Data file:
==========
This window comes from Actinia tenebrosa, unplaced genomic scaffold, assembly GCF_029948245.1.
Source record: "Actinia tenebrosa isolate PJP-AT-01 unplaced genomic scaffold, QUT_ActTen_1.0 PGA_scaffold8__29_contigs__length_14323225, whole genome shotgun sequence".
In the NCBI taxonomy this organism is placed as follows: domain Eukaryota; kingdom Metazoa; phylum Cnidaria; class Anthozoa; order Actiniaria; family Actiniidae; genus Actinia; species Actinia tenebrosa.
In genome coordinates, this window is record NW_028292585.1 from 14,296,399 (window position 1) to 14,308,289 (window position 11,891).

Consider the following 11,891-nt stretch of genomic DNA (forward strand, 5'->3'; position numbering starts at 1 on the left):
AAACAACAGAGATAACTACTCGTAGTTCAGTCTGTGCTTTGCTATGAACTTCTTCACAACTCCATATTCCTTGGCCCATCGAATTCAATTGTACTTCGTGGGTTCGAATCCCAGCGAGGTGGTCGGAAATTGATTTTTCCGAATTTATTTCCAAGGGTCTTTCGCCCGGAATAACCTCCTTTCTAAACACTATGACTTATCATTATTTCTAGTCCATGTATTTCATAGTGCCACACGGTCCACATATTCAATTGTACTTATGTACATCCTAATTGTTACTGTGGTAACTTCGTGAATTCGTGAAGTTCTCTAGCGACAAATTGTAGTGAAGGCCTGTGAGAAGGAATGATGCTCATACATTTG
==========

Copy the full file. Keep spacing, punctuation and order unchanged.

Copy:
This window comes from Actinia tenebrosa, unplaced genomic scaffold, assembly GCF_029948245.1.
Source record: "Actinia tenebrosa isolate PJP-AT-01 unplaced genomic scaffold, QUT_ActTen_1.0 PGA_scaffold8__29_contigs__length_14323225, whole genome shotgun sequence".
In the NCBI taxonomy this organism is placed as follows: domain Eukaryota; kingdom Metazoa; phylum Cnidaria; class Anthozoa; order Actiniaria; family Actiniidae; genus Actinia; species Actinia tenebrosa.
In genome coordinates, this window is record NW_028292585.1 from 14,296,399 (window position 1) to 14,308,289 (window position 11,891).

Consider the following 11,891-nt stretch of genomic DNA (forward strand, 5'->3'; position numbering starts at 1 on the left):
AAACAACAGAGATAACTACTCGTAGTTCAGTCTGTGCTTTGCTATGAACTTCTTCACAACTCCATATTCCTTGGCCCATCGAATTCAATTGTACTTCGTGGGTTCGAATCCCAGCGAGGTGGTCGGAAATTGATTTTTCCGAATTTATTTCCAAGGGTCTTTCGCCCGGAATAACCTCCTTTCTAAACACTATGACTTATCATTATTTCTAGTCCATGTATTTCATAGTGCCACACGGTCCACATATTCAATTGTACTTATGTACATCCTAATTGTTACTGTGGTAACTTCGTGAATTCGTGAAGTTCTCTAGCGACAAATTGTAGTGAAGGCCTGTGAGAAGGAATGATGCTCATACATTTG